Let's Keep It on the Download: Why the Educational Use Factor of the Fair Use Exception Should Shield Rap Music from Infringement Claims

By Anyanwu, Evans C. | Rutgers Computer & Technology Law Journal, Spring 2004 | Go to article overview

Let's Keep It on the Download: Why the Educational Use Factor of the Fair Use Exception Should Shield Rap Music from Infringement Claims


Anyanwu, Evans C., Rutgers Computer & Technology Law Journal


I. INTRODUCTION

Digital sampling is the method by which musicians place "previously recorded portions of another artist's work in a new recording." (1) The legal ramifications of digital sampling have been said to add "another layer of complexity to copyright law." (2) This complexity has created a burden for the advancement of rap music, a genre that depends on sampling, almost entirely, for its distinctiveness. (3) The lack of a clear legal standard promulgated to handle digital sampling has led to a wealth of copyright scholarship. In fact, the popular appeal of digital sampling scholarship has led one scholar to declare the subject, "the student author's favorite dead horse" (4) as it relates to copyright infringement. While that assertion may be true, this particular note "beats" to a different tune. This note focuses on the educational use defense to copyright infringement and its application to rap music. Specifically, the position advanced is that sampling is an inherent aspect of rap music, and rap music has a useful, artistic, educational value for African Americans. Therefore, digital sampling by rap artists should be accommodated in the educational use provision of the Digital Millennium Copyright Act ("DMCA"). (5) Additionally, the incorporation of rap music under educational fair use should allow for the use and sharing of samples in rap songs absent licensing fees. This note further suggests that among the manners by which rap music can progress and be promoted, as suggested in the Copyright Clause of the Constitution, (6) is to embrace the technological advancements of the last decade, particularly peer-to-peer ("P2P") file sharing. The integration of P2P technology for rap artists can provide faster and greater access to samples to be used in songs; however, recent judicial mandates have made its incorporation difficult. African Americans are the chief purveyors and beneficiaries of rap music. The Internet Age, however, finds African Americans lagging behind other races in computer access and usage. The ascension of Napster, a P2P file sharing program, was rap music's hope, and the file-sharing program's ultimate downfall was a roadblock in the genre's progression. If Congress or the Judiciary uses its power to accept the rap music educational fair use exception, the many woes stifling the progress of rap music can be stalled, including excessive sampling payments.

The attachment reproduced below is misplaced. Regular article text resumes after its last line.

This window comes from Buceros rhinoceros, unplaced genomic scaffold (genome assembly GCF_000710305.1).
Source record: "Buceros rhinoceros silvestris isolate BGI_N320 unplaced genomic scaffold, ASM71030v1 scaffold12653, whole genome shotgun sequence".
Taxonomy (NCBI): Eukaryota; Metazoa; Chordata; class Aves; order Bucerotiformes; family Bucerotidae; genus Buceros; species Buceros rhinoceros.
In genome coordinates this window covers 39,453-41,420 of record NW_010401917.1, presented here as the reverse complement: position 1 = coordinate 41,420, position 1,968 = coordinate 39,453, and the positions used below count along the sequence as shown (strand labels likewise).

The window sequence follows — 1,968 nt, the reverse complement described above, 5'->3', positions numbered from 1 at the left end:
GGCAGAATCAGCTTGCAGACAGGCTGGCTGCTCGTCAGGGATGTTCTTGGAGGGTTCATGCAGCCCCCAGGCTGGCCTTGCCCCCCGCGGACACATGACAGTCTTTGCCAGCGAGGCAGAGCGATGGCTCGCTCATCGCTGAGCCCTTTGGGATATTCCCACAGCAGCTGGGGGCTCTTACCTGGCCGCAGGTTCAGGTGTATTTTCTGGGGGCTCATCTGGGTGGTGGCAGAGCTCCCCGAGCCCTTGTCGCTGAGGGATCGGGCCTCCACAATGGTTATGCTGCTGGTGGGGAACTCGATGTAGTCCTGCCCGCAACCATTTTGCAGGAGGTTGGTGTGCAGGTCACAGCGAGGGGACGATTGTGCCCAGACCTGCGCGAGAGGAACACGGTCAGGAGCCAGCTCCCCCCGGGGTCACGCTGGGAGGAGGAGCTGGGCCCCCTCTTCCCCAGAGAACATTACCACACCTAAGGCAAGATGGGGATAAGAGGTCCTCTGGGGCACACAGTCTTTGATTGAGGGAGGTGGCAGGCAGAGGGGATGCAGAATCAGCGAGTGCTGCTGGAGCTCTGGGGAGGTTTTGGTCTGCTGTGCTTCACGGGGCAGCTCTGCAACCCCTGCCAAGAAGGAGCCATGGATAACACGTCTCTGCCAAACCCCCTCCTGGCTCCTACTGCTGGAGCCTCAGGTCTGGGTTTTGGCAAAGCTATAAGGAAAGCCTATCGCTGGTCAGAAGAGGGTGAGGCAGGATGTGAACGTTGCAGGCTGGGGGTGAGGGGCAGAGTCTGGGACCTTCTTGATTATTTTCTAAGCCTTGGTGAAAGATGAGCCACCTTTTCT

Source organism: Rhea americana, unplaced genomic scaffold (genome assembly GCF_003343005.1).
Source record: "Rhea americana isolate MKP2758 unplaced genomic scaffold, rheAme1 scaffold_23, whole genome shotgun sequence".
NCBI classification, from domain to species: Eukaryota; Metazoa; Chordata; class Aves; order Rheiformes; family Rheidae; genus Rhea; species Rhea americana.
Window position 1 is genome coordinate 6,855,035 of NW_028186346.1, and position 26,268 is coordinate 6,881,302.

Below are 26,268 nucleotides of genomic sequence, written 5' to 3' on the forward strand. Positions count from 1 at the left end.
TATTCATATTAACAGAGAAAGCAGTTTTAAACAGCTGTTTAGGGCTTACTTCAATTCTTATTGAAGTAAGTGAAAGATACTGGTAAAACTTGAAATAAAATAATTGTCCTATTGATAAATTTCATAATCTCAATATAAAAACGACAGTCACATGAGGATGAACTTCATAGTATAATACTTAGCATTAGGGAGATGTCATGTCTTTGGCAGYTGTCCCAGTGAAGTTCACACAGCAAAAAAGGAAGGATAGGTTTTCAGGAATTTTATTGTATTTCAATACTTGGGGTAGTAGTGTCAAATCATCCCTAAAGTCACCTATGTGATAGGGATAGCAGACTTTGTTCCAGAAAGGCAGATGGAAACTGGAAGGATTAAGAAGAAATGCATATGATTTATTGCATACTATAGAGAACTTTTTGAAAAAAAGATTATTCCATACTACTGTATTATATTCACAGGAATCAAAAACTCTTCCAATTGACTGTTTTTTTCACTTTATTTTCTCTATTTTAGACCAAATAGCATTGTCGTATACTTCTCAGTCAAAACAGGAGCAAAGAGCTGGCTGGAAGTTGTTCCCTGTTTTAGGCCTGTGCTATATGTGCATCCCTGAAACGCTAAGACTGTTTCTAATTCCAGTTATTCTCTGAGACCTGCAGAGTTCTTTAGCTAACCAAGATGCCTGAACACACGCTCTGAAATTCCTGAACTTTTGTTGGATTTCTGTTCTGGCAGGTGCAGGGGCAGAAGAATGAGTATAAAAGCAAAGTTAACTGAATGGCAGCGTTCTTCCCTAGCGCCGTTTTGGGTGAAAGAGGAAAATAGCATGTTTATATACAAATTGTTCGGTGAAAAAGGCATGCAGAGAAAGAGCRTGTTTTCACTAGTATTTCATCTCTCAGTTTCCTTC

II. COPYRIGHT LAW AND THE AFRICAN AMERICAN

The Copyright Clause of the Constitution was passed during the Constitutional Convention without much debate. (7) During this Convention, it appeared self evident that there must be a mechanism in place to secure the products of the mind and encourage further intellectual development. At the time that the Copyright Clause was penned, African American slaves were viewed as property. The country's highest Court would later declare this perception law. (8) Whereas property cannot own property, it is not at all unreasonable to suggest that the founders of the United States of America, in all their infinite wisdom, did not have Blacks in mind when they penned the Copyright Clause.

Under the Copyright Act, producers of intellectual work are entitled to a "bundle of rights," (9) which the 1909 Copyright Act makes explicit. (10) Under the 1909 Act, however, one's work was entitled to copyright protection only after publication or registration. (11) Although the copyright law was facially neutral, meaning it did not have the intention of harming African Americans, it nevertheless had a disparate impact on them. (12)

The African American culture is an artistic and creative one. During the passage of the 1909 Act, much of the popular music was taken from African American culture, (13) For a class of people that had very little access to education and economic assistance, the 1909 Act's rigid notice and formal registration requirements made African Americans vulnerable to exploitation. …

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